Despite his best efforts, it’s looking like Ron DeSantis will not be the Republican nominee for president in 2024. Despite all his legal problems, Donald Trump maintains a solid 30-plus percent of the Republican party voters. With every new entrant into the race—most recently Asa Hutchinson and Tim Scott—DeSantis’ chances go down, and Trump’s increase.
It used to be that a Florida governor was required to resign office to run for president. In its most recent session, the Florida legislature did away with that requirement, meaning DeSantis can continue being governor while running his campaign. Should his candidacy for presidency fail, DeSantis will continue as governor until his second term ends on Jan. 5, 2027. So, what happens next?
According to the Florida Constitution, DeSantis cannot run for a third consecutive term. He could take four years off and run again, but he cannot run for governor in the 2026 election unless there’s a change. Under normal circumstances, that would require putting a measure before the voters, asking them to do away with the present provision preventing him from running. But this is Florida, and anything can happen.
If DeSantis still wants to run for president in 2028, he could take advantage of the time off to begin his campaign. But is the Ron DeSantis we know willing to give up the power he’s carved out for himself? For all practical purposes, DeSantis controls the Florida Legislature. He also controls the Florida Supreme Court, where he has appointed five of the seven judges. He has a personal army: the Florida Guard he resurrected to harass Black voters and Texas asylum seekers. This isn't a man willing to walk away from power.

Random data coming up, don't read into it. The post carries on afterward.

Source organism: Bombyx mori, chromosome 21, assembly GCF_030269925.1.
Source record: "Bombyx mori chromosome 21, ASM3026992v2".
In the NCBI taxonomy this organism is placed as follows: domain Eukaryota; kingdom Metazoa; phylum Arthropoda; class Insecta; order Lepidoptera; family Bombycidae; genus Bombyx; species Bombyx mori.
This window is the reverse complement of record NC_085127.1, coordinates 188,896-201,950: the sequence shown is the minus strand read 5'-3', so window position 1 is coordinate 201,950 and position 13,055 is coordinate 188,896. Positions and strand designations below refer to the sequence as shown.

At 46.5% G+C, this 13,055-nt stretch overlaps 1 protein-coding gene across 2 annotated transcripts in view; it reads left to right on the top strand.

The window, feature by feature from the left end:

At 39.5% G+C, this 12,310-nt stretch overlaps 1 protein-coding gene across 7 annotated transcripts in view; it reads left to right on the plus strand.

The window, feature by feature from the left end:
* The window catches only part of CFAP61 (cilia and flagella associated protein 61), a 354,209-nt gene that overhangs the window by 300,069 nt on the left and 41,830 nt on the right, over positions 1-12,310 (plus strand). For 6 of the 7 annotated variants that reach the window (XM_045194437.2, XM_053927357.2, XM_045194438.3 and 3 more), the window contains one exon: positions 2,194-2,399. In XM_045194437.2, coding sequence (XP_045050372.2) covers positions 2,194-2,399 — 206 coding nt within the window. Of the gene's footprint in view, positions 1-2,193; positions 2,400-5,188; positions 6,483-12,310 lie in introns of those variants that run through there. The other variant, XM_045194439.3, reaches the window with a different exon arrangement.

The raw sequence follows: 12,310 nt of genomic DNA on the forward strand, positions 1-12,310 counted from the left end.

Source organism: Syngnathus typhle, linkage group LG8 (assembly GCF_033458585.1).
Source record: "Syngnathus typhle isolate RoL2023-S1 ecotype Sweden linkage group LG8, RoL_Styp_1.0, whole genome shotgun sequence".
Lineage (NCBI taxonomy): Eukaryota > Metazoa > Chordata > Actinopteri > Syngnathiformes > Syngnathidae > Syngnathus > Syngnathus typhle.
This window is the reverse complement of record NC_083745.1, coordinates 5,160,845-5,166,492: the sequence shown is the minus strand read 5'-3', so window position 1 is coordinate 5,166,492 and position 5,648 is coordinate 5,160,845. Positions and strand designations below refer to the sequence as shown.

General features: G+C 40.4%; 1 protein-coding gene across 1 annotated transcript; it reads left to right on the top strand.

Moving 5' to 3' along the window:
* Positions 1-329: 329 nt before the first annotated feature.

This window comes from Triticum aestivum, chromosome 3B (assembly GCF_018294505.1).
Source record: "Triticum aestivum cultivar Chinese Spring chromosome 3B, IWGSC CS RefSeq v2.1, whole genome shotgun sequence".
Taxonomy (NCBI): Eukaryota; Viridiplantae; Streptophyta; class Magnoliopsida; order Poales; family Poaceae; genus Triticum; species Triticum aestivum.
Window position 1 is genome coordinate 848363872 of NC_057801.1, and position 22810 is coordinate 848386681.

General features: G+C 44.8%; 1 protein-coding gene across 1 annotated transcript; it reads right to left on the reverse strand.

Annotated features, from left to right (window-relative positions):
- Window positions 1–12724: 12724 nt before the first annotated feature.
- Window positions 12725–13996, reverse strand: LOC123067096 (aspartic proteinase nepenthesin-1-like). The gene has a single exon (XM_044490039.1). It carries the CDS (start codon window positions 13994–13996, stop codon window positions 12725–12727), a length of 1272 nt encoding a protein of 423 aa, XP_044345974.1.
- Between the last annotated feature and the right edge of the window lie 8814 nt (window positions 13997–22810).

The requirement that voters need to change the Florida Constitution is tricky, but he’s gotten around it before. Florida voters once restored voting rights to felons. DeSantis got the legislature to implement a requirement that any money owed by the former felons to the state meant their voting right was forfeited. Of course, that was shady politics, but the Florida Supreme Court let the rule stand, so the will of the voters was thwarted. Don’t bet against DeSantis finding a way to get around the constitutional requirement that his time as governor end after two terms. DeSantis may do what other dictators have done before him: make himself governor-for-life unless he is made president first.